Over 30,000 register for World Cleanup Day in Estonia

People cleaning up a yard (picture is illustrative).
People cleaning up a yard (picture is illustrative). Source: Anna Aurelia Minev/ERR

Over 30,000 people, the bulk of them schoolchildren, have registered for Saturday's World Cleanup Day (WCD), which, due to its global nature, launched Friday evening and continues to late Saturday night.

The WCD control center is in Tallinn – WCD's roots were as "Teeme ära", a local initiative which started over a decade ago. This year sees extra considerations due to the pandemic, so organizers both urge participants worldwide to both take not of coronavirus regulations in their jurisdiction, and also consider taking part individually, or in a delayed clean-up day later next week, or even the week after, or even engage in a "digital cleanup" on their home computer. The latter does not just benefit the user but has an environmental aspect too – cleaning up hard drives etc. can prolong electronic equipment lifespans, thus cutting down indirectly on carbon emissions and other pollution areas.

The 30,000 people are nearly double the figure registered earlier in the week. Experience shows that many people turn up to take part in WCD – whose participants include Prime Minister Jüri Ratas – without registering, organizers say, meaning actual numbers are likely to be higher even with the pandemic.

Around 10,000 or more people had already taken part in WCD in Estonia by lunchtime Saturday.

Other firsts for WCD include cooperation with basketball teams and organizations, and with churches and other religious organizations.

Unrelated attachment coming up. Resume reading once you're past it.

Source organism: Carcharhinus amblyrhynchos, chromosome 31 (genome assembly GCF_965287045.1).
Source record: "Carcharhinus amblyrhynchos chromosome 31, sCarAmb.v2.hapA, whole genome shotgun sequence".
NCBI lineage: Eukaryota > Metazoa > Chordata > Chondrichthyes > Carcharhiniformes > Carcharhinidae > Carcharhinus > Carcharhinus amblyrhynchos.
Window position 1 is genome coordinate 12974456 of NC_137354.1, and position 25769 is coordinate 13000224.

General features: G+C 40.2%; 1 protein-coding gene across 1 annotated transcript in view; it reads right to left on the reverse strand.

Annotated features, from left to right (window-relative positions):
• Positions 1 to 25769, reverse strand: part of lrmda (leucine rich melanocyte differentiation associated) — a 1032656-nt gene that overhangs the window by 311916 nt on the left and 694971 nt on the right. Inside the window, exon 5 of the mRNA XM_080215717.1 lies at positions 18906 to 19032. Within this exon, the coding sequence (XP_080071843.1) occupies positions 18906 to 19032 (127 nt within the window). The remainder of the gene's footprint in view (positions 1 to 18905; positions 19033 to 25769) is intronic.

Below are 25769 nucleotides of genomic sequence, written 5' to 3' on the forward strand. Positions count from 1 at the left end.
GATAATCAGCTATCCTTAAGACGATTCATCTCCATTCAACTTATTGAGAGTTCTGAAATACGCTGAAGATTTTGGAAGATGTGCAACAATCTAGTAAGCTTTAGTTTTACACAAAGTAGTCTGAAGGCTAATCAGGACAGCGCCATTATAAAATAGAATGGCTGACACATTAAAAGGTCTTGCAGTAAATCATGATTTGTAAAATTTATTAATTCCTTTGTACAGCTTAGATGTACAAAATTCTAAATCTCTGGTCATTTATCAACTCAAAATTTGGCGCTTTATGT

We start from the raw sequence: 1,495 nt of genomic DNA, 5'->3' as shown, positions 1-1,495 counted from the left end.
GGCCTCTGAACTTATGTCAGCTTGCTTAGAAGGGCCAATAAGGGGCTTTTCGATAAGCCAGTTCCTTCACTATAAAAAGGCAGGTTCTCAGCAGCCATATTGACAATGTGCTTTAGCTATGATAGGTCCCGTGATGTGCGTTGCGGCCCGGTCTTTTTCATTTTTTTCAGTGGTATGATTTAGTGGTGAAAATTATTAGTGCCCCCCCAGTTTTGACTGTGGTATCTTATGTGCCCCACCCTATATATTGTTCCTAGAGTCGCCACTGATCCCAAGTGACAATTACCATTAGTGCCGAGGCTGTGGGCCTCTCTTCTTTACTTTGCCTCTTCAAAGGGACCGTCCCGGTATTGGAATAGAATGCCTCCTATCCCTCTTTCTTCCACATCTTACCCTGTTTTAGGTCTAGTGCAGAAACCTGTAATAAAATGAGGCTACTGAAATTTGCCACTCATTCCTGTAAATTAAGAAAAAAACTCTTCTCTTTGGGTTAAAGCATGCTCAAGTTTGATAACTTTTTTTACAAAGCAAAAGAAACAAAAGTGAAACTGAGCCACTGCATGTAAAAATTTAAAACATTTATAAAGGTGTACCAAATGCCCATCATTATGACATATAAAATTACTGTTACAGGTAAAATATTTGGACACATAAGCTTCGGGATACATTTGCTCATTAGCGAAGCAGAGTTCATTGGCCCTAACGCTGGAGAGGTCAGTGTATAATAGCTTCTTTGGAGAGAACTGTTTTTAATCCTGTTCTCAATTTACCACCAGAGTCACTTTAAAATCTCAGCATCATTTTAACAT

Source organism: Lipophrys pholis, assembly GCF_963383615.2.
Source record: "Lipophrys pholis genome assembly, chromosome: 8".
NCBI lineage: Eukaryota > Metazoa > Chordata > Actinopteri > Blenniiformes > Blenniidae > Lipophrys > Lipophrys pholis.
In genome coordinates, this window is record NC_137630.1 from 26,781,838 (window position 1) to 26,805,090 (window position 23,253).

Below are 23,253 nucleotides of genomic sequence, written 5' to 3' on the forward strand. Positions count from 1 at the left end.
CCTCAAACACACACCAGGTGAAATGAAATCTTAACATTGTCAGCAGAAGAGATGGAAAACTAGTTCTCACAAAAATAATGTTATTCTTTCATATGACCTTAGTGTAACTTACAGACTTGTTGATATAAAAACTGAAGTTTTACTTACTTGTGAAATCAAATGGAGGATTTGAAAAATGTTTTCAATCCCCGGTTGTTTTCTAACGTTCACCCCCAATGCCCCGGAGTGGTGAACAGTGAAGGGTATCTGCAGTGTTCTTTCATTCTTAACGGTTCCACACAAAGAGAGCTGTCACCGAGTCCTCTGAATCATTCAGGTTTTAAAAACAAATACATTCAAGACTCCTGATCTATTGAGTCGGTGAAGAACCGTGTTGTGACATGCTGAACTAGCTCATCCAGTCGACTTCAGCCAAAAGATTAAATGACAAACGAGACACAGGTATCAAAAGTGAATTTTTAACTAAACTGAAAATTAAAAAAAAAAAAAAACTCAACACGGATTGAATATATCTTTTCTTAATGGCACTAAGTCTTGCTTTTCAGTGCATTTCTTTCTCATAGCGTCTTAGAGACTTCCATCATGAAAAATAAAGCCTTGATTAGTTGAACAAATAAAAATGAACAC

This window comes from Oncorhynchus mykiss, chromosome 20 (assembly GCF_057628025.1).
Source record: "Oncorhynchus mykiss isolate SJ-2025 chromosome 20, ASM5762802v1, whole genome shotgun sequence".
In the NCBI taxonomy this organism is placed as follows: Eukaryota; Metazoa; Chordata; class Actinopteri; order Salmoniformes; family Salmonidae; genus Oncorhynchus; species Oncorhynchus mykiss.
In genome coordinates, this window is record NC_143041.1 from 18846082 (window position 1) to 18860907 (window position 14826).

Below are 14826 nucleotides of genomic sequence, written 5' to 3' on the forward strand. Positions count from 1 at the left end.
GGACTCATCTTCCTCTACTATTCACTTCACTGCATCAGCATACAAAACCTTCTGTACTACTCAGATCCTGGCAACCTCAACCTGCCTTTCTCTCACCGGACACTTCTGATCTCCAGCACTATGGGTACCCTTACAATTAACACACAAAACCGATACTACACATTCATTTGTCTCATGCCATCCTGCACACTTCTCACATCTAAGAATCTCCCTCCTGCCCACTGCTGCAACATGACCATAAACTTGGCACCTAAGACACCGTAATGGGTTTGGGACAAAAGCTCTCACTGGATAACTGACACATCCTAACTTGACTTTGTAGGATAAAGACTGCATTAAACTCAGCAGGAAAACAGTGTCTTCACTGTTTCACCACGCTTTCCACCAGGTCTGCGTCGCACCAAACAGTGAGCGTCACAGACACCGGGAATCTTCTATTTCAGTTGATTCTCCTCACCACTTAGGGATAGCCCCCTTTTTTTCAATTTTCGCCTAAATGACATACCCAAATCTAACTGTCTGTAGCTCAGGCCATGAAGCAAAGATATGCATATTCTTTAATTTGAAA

"In collaboration with the Estonian Basketball Association, basketball courts and their surroundings will be tidied up. and a Guinness record attempted in free throws. In total, we will be hitting the basket with a ball as many as 100,000 times in Estonia today," organizer Mart Normet said.

In addition, an extraordinary prayer event and cleanup action will be held at several churches and congregations across Estonia on Saturday, Normet said, noting this tailor-made approach could suit all tpes of comers. 

Kerli Laur, head of the environmental campaign of the action in Estonia, said she was pleased that almost all of the country's municipalities were represented at WCD this year. 

The bulk of schools partaking are from Harju, Pärnu, Lääne-Viru and Valga counties, with over half their schools taking part; 10 percent participation for a school ensures entry into a raffle whose first prize is a private concert by the musicians NOEP, Ariadne and Pluuto, or for kindergartens, somebody called Adriane.

WCD's nerve center is in Tallinn's Vabaduse väljak this year and will carry an English-language social media newscast on the hour each hour. 

"We chose the premises of the city of Tallinn as the seat of our headquarters in order to be in the center of the city, close to the people. Tallinn is running for the title of European Green Capital  2022, which is very important to us," Heidi Solba, WCD president said. 

"It would be a big victory for the capital city, Estonia, and the entire region. The green turnaround would get new momentum." 

The other main focus for 2020 is, as reported already, on cigarette butts – with the goal being to collect a billion of these notable pollutants worldwide. 

"It's too early to say now whether we can hit that number today, but we will keep collecting as long as the number has been achieved," Ingrid Nielsen, WCD global press spokesperson, said Saturday. 

Another 2020-specific target refuse for WCD is disposable face masks, with users often taking the term to its ultimate degree and simply disposing of them in the street.

Last year's WCD covered180 countries, with 21.2 million participants. 


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Editor: Andrew Whyte

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